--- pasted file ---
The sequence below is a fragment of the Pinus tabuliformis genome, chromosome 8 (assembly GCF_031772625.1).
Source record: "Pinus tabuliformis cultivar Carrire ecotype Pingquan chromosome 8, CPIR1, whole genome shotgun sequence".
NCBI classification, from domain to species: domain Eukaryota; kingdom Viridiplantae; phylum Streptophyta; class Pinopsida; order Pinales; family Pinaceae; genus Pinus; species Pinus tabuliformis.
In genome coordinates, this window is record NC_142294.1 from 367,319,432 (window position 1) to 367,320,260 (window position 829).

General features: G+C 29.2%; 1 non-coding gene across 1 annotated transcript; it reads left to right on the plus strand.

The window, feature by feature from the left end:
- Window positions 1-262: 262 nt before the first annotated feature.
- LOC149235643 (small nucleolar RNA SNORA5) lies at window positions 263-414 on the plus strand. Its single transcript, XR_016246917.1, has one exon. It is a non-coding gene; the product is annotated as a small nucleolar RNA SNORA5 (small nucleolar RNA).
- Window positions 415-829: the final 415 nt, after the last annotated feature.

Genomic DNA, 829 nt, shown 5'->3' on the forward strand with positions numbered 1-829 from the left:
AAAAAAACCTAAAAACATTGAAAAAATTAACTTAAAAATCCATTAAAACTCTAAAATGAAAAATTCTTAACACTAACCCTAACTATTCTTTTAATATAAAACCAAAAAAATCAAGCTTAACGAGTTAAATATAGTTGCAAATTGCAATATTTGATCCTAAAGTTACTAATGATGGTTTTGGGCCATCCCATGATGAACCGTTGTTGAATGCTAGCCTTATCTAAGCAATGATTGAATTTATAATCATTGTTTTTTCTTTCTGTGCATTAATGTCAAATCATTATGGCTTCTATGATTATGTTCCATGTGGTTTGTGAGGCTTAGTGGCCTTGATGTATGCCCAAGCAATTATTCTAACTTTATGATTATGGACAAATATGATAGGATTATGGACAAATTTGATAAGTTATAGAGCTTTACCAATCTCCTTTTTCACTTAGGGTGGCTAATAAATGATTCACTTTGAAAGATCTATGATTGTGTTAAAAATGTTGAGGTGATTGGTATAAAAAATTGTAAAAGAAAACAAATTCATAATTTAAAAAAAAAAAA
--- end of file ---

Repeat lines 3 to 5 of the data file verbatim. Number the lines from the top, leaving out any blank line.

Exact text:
NCBI classification, from domain to species: domain Eukaryota; kingdom Viridiplantae; phylum Streptophyta; class Pinopsida; order Pinales; family Pinaceae; genus Pinus; species Pinus tabuliformis.
In genome coordinates, this window is record NC_142294.1 from 367,319,432 (window position 1) to 367,320,260 (window position 829).

General features: G+C 29.2%; 1 non-coding gene across 1 annotated transcript; it reads left to right on the plus strand.